Last week I learned a very interesting lesson. I am just in the end phase of a custom software delivery project. Using OLIVANOVA’s model driven software development approach, I created a three-tier application with an ASP.NET client, a COM+ based server tier and MS SQL Server as the persistence layer. The COM+ application is deployed to a dedicated server along with the SQL Server database management system.
The ASP.NET application is created on another server that lives in a DMZ (demilitarized zone). This web server does not have access to the Internet from inside, but is accessible from outside of this company. A connection (HTTP) from the web-server to the database server is then responsible for communication between the user-interface and the server tier.
In general, everything worked just fine (as it usually does with this code generator). However, the page load and thus the overall performance of this web application was pretty bad. I then did some investigation and finally found out that code sign validation and certificate revocation and status checking could be a reason for such a poor user experience. This information is described in Remus Rusanu’s blog post. He basically says that if a web-server can open the URL crl.microsoft.com/pki/crl/products/CSPCA.crl then code signing is unlikely the issue.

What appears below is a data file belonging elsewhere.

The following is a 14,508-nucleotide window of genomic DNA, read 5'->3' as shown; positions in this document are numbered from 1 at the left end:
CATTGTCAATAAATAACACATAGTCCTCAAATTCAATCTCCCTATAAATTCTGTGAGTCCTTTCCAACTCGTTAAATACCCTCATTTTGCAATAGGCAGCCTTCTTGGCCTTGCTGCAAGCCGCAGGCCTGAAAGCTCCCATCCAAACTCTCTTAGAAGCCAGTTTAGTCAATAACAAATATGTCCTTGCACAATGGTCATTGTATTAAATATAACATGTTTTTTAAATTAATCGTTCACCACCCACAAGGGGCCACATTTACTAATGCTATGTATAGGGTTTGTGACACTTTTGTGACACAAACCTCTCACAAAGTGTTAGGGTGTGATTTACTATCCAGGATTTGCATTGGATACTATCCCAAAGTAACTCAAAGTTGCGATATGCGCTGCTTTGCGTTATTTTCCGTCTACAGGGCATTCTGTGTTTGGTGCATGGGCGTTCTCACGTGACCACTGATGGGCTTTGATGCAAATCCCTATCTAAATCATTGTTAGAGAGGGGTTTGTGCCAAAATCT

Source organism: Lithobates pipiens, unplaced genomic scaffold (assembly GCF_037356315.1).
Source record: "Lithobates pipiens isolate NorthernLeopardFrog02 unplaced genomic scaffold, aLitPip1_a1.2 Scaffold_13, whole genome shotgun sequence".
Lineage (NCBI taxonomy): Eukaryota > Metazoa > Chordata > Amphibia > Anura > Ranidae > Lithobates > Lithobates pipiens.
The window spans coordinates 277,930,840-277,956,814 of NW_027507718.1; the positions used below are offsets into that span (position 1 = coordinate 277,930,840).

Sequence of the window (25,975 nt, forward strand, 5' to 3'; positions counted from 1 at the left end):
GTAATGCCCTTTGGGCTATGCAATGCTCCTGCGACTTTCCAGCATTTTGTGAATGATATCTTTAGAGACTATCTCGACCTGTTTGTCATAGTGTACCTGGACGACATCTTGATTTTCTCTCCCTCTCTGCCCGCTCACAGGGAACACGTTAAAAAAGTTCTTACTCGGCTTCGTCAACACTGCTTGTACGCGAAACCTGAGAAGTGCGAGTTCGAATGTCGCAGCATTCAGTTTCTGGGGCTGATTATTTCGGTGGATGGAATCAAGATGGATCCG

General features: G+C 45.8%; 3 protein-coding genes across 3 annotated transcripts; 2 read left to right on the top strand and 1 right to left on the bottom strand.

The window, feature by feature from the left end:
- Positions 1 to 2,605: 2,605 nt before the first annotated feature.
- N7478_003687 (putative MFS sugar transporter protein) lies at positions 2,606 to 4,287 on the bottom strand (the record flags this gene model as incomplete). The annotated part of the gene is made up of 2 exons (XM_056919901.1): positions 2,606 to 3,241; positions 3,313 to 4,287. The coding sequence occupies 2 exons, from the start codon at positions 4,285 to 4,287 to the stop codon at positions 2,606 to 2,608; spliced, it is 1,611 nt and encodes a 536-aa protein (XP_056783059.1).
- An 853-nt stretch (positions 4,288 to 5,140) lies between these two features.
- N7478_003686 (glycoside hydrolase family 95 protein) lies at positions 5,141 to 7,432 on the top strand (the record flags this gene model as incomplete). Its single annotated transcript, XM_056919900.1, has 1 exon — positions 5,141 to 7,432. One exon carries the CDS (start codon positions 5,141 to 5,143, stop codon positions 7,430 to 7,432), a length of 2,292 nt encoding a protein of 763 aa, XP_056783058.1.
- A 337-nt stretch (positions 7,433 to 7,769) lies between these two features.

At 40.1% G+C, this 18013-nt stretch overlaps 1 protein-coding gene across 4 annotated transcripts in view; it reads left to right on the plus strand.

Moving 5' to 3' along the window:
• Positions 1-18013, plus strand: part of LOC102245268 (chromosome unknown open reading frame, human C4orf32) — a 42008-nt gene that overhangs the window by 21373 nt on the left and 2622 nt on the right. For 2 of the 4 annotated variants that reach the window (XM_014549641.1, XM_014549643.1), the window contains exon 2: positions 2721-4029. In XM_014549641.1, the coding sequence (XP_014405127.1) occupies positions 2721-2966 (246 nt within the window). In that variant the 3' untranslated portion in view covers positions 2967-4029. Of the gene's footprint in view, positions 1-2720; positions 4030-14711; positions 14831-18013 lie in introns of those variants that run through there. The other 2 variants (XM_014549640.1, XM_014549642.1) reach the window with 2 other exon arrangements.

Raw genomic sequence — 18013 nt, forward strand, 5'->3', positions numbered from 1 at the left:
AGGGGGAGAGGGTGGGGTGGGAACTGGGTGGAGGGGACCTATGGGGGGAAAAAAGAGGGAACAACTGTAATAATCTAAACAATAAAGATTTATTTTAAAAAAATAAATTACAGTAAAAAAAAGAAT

I checked this URL on the database server first and the website opened just fine. However, the same test on the web-server was not successful (since it does not have access to the Internet at all from the inside) and so I decided to define these two general policy options (ChainUrlRetrievalTimeoutMilliseconds and ChainRevAccumulativeUrlRetrievalTimeoutMilliseconds) in the registry of this computer. These two registry entries basically specify a timeout for accessing this public key infrastructure (PKI). The defaults for these timeouts are (if set to 0 or not present) 15 and 20 seconds. We initially set these values to 200 and 500 milliseconds.
Interestingly enough, after doing so, the performance of this web application increased dramatically and everything is back to normal.
Some more detailed information on this can be found in a MS TechNet article on Certificate Revocation and Status Checking.